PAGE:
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Titanic - The Fatal Voyage - ICE WARNINGS IGNORED

 

   

Titanic's sister ship, the Olympic, also had a Marconi wireless system.  This image depicts how it appeared at about the time of Titanic's maiden voyage.  The Olympic was at sea, on the evening of April 14, 1912, but it was farther away from Titanic than other ships.  Image online, Ulster Folk and Transport Museum. 

 

On the evening of April 14th, Titanic’s wireless operators Jack Phillips and Harold Bride had received ice warnings from ships in the area. Some of the messages had been given to the bridge.

One warning, from the Mesaba, came in at 9:40 p.m. (ship’s time). It was not marked "MSG" (short for Masters' Service Gram) which would have required Captain Smith to see it and sign off on it. It is likely Smith never saw the message:

To Titanic

Ice report in lat 42.n to 41.25n Long 49w to long 50.30w saw much heavy pack ice and great number large icebergs also field ice. Weather good clear

The Titanic, traveling at 22.5 knots, was heading straight for the ice field.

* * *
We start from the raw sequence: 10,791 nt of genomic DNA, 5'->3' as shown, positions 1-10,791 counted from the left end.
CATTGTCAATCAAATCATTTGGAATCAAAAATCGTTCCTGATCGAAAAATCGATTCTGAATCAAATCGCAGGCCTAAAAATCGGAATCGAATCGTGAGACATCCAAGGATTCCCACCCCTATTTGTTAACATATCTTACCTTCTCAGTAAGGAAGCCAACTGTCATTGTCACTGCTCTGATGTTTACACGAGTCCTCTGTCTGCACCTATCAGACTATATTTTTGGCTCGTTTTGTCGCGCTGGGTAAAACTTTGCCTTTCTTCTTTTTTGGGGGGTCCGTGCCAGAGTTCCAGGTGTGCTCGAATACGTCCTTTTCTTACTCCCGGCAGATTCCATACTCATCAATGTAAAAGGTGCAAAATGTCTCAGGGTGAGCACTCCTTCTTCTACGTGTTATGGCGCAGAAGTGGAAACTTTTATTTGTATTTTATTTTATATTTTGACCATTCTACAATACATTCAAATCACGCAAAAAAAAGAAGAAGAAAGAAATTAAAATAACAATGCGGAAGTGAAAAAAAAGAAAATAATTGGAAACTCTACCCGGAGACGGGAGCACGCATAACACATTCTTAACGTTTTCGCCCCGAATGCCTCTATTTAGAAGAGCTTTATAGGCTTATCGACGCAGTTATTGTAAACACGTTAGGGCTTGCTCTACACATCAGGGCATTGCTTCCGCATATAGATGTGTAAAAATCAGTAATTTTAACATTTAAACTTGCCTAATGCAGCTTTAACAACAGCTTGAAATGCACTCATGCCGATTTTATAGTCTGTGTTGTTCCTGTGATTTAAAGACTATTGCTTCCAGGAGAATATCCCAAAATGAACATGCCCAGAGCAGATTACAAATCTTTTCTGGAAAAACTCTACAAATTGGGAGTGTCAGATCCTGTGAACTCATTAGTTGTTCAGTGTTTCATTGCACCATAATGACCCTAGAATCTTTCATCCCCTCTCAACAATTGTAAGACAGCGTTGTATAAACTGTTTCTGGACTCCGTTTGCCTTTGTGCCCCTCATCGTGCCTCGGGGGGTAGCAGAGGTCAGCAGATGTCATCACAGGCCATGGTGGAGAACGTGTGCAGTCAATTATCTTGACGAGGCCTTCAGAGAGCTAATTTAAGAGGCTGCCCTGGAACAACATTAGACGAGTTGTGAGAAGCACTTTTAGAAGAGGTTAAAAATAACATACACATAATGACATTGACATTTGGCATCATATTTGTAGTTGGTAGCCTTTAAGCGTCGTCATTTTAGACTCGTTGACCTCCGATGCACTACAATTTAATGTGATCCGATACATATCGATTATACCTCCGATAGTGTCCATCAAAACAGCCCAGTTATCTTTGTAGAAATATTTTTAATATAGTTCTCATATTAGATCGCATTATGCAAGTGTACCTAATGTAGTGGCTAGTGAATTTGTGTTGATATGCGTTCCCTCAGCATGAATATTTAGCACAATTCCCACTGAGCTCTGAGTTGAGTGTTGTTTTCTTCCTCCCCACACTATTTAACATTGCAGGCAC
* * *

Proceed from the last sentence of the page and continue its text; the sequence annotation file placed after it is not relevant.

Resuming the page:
Within range of the Cape Race station (they were about 400 miles away when the ship struck the iceberg), Phillips was trying to send hundreds of backlogged passenger messages (called Marconigrams). Cyril Evans, the Marconi operator on a nearby ship (the Californian), was also trying to send messages.

In 1912, the Marconi system was still in its infancy. Evan’s signals were interfering with Phillips’ ability to send his messages. Using curt (but common) language, the Titanic operator told the Californian operator to stop transmitting even as Evans sent Titanic an ice warning:

Shut up.  Shut up.  I am busy.  I am working Cape Race.

Fatally, Evans turned off his wireless and went to bed. His ship, stopped for the night due to ice, was less than an hour away from Titantic.

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Author: Carole D. Bos, J.D. 5124stories and lessons created

Original Release: Mar 01, 2004

Updated Last Revision: Apr 19, 2015


To cite this story (For MLA citation guidance see easybib or OWL ):

"ICE WARNINGS IGNORED" AwesomeStories.com. Mar 01, 2004. Nov 24, 2017.
       <http://www.awesomestories.com/asset/view/123256>.
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